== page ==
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Blockchain - Identifying Distributed Ledger Use Cases

Identifying Distributed Ledger Use Cases

While news of blockchain or ‘distributed ledger’ technology developments seems to be everywhere these days, large scale enterprises have been slow to adopt what promises to be a disruptive technology that will likely impact many industries. One reason for the delay is the current inability of the technology to address high-volume/high-speed applications like stock trading—a situation which experts say is rapidly changing. However, there are other applications that are suitable today. 

We think it’s important for companies to get the jump on identifying critical business use cases where blockchain can bring business value and improvement to their existing processes today as well as help create new products and services. In that customers need to be laser-focused. Identifying a compelling use case will not only help drive the technology, but will make it easier to fund and implement.

Reducing Infrastructure Costs

The results could have a big impact on your organization. According to a recent report by Santander Innoventures, the venture arm of the Spanish bank Santander, titled “The Fintech Paper 2.0,” blockchain technology could save banks $15-20 billion by reducing infrastructure costs attributable to cross-border payments, securities trading and regulatory compliance.

As a pioneer in payment systems, ACI, which enables more than 5,000 processors and banks to transact $14 trillion daily, has been actively engaged in blockchain technology for the last two years. During this period, we have conducted a number of Proof of Concept (POC) pilot projects with customers and vendors designed to demonstrate the efficacy of the technology for specific use cases. Here is what we found.

Cross-Border Payments

Cross-border payments are typically business-to-business (B2B) transactions across one or more national borders, for example when a company purchases supplies from a vendor in another country. Though this form of payment is not prevalent in the U.S., it is big business in Europe. Because there are often large sums of money involved, the transactions frequently have to be cleared by one or more government agencies. For example in the U.S., the Office of Foreign Asset Control (OFAC) checks to make sure that payments are legitimate between trusted parties—the OFAC maintains a list of blocked entities.

Typically, these business payments go through a network of intermediaries including one or more government entities. As a result, it’s not uncommon for these payments to take two to six days to process depending on the countries involved, and cost up to 10 Euros.

For one particular pilot, ACI including three institutional customers in multiple countries along with a blockchain provider. The parties agreed to keep names confidential for the purpose of the POC. They also simulated the participation of a government entity that would have full visibility into the transactions in “real-time.”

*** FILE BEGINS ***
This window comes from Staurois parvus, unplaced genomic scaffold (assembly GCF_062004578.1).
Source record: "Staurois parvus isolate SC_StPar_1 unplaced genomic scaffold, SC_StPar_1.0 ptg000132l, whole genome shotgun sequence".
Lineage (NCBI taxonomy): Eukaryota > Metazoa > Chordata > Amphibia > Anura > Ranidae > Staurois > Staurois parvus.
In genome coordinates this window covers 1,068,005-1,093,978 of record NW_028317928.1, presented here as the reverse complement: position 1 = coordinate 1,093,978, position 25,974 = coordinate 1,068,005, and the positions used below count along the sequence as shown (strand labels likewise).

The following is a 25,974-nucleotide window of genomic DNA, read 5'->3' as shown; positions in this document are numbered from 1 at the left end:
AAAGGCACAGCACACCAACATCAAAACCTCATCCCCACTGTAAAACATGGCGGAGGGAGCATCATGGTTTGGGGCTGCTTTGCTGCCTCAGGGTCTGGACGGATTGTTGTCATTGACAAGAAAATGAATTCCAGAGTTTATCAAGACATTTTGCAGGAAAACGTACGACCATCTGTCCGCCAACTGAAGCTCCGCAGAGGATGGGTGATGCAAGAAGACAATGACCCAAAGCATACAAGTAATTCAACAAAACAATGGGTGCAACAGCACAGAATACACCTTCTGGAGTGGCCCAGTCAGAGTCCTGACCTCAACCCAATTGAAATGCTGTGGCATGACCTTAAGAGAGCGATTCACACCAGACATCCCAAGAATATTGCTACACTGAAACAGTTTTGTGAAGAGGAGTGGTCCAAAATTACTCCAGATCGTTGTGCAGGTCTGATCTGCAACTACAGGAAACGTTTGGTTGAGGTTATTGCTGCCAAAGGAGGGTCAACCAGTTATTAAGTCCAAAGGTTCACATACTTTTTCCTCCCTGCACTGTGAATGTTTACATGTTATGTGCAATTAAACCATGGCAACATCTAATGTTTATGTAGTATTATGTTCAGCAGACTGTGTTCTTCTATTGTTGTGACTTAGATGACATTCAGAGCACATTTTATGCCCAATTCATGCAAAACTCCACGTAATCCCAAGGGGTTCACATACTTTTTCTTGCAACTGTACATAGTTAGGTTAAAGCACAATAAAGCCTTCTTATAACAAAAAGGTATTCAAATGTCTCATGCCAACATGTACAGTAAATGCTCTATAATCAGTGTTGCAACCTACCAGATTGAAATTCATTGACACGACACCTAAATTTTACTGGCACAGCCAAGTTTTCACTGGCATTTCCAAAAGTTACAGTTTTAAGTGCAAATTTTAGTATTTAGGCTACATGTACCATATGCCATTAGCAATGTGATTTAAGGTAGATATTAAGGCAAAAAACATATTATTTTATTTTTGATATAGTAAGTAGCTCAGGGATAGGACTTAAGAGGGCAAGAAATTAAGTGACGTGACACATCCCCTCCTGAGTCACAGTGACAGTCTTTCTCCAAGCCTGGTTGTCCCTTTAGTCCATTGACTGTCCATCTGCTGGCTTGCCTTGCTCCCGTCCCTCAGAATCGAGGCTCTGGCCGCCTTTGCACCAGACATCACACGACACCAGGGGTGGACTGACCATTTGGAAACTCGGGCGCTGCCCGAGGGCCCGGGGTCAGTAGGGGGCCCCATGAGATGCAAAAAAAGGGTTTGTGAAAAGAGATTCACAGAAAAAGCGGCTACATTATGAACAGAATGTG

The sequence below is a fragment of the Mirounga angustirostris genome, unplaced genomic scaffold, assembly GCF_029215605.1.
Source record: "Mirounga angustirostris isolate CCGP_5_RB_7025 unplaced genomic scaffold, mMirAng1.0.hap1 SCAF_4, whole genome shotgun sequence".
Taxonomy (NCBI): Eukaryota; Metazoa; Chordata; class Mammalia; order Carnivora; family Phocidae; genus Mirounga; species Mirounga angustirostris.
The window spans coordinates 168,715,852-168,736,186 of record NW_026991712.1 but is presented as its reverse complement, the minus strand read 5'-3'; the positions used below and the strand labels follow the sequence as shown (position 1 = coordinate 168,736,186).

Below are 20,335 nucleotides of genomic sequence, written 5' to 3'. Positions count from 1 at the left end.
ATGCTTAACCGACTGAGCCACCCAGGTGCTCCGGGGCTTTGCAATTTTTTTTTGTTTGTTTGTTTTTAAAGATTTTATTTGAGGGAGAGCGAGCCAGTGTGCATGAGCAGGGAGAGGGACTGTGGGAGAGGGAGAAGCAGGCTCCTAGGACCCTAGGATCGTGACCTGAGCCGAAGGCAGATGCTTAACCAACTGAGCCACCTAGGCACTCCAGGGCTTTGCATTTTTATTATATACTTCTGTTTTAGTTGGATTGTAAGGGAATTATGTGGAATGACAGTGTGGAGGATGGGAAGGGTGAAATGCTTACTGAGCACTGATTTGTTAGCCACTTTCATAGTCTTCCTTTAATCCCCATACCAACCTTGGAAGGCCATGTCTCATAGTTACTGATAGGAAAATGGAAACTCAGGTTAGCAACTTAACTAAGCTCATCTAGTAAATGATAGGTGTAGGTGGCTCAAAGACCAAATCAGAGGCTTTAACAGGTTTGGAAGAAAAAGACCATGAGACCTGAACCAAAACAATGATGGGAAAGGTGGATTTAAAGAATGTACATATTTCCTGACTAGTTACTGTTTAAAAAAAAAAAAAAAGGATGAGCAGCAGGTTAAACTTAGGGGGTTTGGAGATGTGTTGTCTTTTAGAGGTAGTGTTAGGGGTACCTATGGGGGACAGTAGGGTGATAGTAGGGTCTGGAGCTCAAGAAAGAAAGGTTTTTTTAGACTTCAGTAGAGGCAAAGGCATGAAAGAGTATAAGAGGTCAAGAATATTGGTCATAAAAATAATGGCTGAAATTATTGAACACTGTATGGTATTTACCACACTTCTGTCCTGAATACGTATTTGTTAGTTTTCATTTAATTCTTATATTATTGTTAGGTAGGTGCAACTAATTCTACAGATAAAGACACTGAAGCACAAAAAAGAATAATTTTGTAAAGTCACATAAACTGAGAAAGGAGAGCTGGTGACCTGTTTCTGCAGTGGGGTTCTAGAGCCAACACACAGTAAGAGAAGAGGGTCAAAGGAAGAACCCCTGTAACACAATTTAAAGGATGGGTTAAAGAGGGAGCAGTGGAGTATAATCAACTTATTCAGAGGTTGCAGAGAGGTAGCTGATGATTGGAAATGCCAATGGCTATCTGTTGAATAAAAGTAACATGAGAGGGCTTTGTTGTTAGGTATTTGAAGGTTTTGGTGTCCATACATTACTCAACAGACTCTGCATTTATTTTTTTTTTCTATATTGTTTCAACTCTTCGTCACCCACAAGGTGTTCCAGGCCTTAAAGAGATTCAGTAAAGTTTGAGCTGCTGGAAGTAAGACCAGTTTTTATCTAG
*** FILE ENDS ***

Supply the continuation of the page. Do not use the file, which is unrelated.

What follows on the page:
ACI integrated its payment engine into each participant’s node, which could inject payments and or be notified of incoming transactions. The government or “central bank” node could see all the net settlement positions for each participant in real-time.

The pilot was successful. Payments were transacted in 5-7 seconds with a cost of significantly less than a Euro. All participants had transparency into their transactions without having a middleman, and the simulated central bank node was able to monitor transactions as well as the real-time cash position of each institution.

Note that distributed ledger technology would also make auditing cross-border payments relatively easy. Rather than physically show up at an institution and have the accountants pull data from multiple systems, audits could simply be given a link to the relevant blockchain.

Intra-Institutional Settlements

Most countries have a central bank or government agency that facilitates monetary transactions between financial institutions. In the U.S., that entity would be the Federal Reserve, while in the U.K., it would be the Central Bank of England.

The trouble is that institutions cannot move money any time of day or night. The Fed and various central banks do not transfer money on weekends or holidays. That means there are times when no money is moving between institutions for 2-4 days, as merchants float bills that occurred on a Saturday or over the recent Easter holiday, for example. As a result, the amount of counterparty risk to participants increases.

Recently, the US Fed and the Central Bank of London said that they were considering creating a private blockchain network that would run 365/24/7 and enable institutions to move money at any time. The problem is that current implementations of blockchain technology simply aren’t fast enough yet to handle the volume of transactions.